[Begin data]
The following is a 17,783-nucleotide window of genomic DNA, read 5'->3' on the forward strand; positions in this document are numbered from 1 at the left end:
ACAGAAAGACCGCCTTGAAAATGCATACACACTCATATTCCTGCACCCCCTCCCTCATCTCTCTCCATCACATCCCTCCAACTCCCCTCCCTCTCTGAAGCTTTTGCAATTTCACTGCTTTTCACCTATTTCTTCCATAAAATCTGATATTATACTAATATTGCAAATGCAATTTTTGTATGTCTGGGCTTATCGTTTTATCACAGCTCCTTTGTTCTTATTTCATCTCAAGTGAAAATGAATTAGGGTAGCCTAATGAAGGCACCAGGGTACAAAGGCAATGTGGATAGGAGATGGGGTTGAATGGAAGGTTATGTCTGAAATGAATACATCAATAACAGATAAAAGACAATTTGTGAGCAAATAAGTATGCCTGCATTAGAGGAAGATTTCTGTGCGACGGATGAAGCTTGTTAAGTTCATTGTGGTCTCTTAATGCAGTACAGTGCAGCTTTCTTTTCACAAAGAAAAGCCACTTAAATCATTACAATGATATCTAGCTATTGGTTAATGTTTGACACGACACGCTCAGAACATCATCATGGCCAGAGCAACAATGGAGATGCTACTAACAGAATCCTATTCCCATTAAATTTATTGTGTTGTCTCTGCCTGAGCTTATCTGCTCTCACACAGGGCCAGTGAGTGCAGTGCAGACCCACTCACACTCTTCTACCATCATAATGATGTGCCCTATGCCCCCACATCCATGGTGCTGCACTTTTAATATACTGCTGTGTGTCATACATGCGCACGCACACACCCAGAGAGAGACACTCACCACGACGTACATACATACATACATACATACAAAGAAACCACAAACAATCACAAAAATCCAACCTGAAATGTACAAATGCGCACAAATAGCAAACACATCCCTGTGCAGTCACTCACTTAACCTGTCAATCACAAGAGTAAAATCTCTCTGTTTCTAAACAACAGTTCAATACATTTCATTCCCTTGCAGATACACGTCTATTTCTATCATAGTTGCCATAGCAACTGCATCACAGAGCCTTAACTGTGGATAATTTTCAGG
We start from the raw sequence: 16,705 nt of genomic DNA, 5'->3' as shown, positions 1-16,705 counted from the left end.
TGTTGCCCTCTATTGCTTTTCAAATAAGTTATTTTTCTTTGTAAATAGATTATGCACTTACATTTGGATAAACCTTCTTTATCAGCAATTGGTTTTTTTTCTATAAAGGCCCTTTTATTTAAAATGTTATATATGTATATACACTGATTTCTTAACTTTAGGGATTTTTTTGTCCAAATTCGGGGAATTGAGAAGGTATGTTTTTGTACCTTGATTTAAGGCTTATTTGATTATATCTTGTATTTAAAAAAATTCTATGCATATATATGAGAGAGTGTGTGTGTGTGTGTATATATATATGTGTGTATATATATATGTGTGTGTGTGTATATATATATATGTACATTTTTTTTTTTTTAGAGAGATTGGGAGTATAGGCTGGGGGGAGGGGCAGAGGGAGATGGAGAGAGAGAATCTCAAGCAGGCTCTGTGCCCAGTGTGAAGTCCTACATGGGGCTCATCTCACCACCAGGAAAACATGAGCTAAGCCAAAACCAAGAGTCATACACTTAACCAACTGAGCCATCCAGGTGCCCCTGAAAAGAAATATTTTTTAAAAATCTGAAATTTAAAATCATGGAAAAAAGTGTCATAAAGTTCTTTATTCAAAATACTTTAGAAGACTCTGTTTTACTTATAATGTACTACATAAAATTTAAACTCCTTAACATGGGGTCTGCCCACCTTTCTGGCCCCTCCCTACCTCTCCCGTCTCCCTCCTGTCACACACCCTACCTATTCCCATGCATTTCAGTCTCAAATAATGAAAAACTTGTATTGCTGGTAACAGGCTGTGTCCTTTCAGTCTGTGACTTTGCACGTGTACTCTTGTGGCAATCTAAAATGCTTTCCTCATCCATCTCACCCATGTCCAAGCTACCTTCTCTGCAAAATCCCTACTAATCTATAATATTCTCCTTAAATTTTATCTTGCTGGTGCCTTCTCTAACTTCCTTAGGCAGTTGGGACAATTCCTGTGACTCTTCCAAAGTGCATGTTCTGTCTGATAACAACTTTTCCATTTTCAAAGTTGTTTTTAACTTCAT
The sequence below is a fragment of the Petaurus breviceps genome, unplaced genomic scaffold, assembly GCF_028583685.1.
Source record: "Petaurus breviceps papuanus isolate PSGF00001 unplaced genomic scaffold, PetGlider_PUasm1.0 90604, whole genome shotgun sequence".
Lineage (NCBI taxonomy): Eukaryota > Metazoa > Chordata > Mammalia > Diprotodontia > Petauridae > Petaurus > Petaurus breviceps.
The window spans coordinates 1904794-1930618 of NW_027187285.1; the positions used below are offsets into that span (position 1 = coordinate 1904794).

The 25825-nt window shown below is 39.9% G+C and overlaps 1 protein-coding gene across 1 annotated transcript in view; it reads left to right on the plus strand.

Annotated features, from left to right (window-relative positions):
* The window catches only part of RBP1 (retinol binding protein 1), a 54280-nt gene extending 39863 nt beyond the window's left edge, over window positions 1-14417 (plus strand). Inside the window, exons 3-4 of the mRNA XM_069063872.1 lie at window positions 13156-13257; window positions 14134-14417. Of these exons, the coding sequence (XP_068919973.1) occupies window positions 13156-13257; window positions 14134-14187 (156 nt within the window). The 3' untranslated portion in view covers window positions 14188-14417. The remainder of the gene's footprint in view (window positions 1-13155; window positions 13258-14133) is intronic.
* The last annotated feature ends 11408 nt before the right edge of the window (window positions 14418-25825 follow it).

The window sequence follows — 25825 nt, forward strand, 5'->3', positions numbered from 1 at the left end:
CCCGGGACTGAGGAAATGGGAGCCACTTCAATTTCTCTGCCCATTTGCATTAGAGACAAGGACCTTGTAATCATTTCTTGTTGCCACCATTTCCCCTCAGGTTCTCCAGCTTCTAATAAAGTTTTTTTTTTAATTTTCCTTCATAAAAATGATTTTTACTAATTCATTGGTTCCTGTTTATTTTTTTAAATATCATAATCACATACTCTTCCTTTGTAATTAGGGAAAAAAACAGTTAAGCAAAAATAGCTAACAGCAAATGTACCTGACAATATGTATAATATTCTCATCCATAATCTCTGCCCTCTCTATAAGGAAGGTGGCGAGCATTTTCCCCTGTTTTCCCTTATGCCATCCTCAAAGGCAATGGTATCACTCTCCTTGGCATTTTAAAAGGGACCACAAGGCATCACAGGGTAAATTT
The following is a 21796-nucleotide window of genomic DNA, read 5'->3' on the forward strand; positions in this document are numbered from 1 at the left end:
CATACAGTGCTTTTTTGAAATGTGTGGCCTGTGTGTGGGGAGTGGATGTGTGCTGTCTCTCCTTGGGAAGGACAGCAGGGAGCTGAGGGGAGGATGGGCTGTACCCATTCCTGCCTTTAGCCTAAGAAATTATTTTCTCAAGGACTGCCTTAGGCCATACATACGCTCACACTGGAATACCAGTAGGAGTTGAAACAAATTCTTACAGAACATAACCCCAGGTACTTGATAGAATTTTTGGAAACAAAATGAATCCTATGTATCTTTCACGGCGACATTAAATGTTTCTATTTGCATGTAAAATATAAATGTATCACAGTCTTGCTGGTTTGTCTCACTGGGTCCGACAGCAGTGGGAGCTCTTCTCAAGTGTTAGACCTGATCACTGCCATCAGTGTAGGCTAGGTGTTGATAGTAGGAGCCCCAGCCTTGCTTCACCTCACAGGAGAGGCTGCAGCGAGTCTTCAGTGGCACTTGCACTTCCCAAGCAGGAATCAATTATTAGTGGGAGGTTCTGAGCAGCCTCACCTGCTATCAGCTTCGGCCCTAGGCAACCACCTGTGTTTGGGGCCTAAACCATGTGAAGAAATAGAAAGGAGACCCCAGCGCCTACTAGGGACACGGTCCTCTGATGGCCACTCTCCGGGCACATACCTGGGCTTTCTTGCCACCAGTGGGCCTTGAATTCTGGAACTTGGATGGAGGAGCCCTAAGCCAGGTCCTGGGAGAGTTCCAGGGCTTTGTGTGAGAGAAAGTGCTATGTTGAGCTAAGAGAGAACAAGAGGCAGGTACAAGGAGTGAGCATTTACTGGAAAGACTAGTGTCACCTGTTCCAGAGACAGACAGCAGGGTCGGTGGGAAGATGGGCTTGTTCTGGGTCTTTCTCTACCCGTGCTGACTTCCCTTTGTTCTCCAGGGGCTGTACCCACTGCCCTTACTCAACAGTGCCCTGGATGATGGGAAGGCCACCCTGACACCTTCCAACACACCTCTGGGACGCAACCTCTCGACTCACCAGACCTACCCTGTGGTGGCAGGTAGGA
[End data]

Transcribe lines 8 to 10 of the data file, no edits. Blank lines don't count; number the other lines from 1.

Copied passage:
The window spans coordinates 1904794-1930618 of NW_027187285.1; the positions used below are offsets into that span (position 1 = coordinate 1904794).

The 25825-nt window shown below is 39.9% G+C and overlaps 1 protein-coding gene across 1 annotated transcript in view; it reads left to right on the plus strand.

Annotated features, from left to right (window-relative positions):